By Oana Lungescu
BBC News, Skopje
The European Union's Enlargement Commissioner, Olli Rehn, has issued an unusually stark warning to Macedonia, the former Yugoslav republic which gained EU candidate status in 2005.
In a speech in the Macedonian capital Skopje on Thursday, Mr Rehn described developments in the country over the last year as "alarming and a cause for concern".
Macedonia's PM chose a minority Albanian party for his coalition
Mr Rehn's main worry is the tension between the ruling conservatives and Macedonia's largest ethnic Albanian party DUI, led by Ali Ahmeti.
Sixteen deputies, mainly from Mr Ahmeti's party, walked out of parliament and are threatening to boycott municipal authorities.
DUI is accusing the government of lacking legitimacy and ignoring the rights of ethnic Albanians, who form about one-quarter of the country's population of two million.
Mr Ahmeti is a guerrilla leader turned politician.
One of the founders of the Kosovo Liberation Army, he returned to his native Macedonia to lead ethnic Albanians in the 2001 revolt against government forces that took the country to the brink of civil war.
He then joined the coalition government formed as a result of the Ohrid peace accord, mediated by the EU and Nato.
But despite winning most Albanian votes in the 2006 election, Mr Ahmeti has found himself in opposition for the first time, after Prime Minister Nikola Gruevski chose a smaller Albanian party for his coalition.
A year ago, the EU praised Macedonia as the only functioning multi-ethnic democracy in the Balkans, rewarding it with the coveted candidate status.
Now things are different, with Mr Rehn criticising all parties for "obstruction and lack of faith".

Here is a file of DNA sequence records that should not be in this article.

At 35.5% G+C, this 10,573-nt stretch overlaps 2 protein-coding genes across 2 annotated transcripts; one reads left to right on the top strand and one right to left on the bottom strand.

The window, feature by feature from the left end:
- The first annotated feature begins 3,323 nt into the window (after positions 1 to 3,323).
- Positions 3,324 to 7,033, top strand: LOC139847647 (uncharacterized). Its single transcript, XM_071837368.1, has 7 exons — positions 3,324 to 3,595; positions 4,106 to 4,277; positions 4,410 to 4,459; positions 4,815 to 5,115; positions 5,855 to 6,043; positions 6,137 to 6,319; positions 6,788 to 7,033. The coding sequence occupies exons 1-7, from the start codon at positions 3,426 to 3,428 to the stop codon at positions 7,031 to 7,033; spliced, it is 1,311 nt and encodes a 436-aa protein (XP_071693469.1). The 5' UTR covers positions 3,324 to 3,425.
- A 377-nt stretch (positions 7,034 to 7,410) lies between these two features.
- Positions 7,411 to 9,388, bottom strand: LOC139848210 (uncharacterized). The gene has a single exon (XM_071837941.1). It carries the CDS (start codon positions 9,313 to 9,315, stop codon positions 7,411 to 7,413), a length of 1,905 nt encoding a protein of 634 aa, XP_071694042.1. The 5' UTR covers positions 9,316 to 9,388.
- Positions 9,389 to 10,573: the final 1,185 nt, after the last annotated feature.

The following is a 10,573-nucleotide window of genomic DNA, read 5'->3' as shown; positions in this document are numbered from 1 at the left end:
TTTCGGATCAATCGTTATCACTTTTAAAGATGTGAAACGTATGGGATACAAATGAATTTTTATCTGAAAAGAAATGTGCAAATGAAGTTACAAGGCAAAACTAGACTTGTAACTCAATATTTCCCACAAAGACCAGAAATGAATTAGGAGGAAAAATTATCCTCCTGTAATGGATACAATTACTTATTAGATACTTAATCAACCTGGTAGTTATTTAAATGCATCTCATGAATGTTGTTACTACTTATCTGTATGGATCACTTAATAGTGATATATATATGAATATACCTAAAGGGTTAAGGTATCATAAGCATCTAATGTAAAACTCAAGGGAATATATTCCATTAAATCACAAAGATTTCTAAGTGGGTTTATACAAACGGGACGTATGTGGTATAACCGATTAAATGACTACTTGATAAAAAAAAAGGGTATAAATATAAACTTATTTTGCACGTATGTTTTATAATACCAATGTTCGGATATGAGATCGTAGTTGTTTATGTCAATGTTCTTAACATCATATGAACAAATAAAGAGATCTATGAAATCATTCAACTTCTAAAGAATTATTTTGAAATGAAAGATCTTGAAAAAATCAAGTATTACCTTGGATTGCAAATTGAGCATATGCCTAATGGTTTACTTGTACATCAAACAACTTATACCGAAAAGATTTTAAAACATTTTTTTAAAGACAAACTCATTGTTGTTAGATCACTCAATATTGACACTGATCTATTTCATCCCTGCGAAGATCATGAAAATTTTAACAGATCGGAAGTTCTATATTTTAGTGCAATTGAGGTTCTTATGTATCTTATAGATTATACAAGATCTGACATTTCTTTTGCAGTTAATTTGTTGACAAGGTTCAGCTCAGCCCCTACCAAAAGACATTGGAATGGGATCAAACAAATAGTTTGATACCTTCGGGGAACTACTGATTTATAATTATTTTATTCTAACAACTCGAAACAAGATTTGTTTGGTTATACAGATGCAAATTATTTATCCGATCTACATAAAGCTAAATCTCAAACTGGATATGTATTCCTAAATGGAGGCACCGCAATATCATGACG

He called on them to work within the democratic institutions they had worked so hard to set up.
To press his point, the EU commissioner met the Macedonian prime minister no less than five times during his one-day trip.
He also held separate talks with all party leaders one by one.
The EU commissioner has changed his tune on Macedonia
Even the silver-haired Mr Ahmeti was persuaded to return to the parliament building to meet the man from Brussels.
"It's very important that at the time of negotiations on the future status of Kosovo and concerns over the stability of the region, we can prevent the political stalemate in this country turning into a crisis," Mr Rehn told the BBC.
"We need to exert pressure on both the government and the opposition to respect the rules of the game and ensure the legitimacy of the political system.
"This was meant to be a strong wake-up call and I hope we'll see a reinforcement of mutual trust, a consensus on the rights of minorities and reforms related to European aspirations."
Diplomats are concerned that reforms have slowed down in Macedonia after it received candidate status, especially in key areas such as fighting corruption and reforming the police.
EU membership was not automatic, Olli Rehn warned, and substantial reforms were needed before the European Commission could seriously consider recommending the start of membership talks.
The government hopes to receive a date for accession negotiations at the end of this year, but that looks increasingly unrealistic.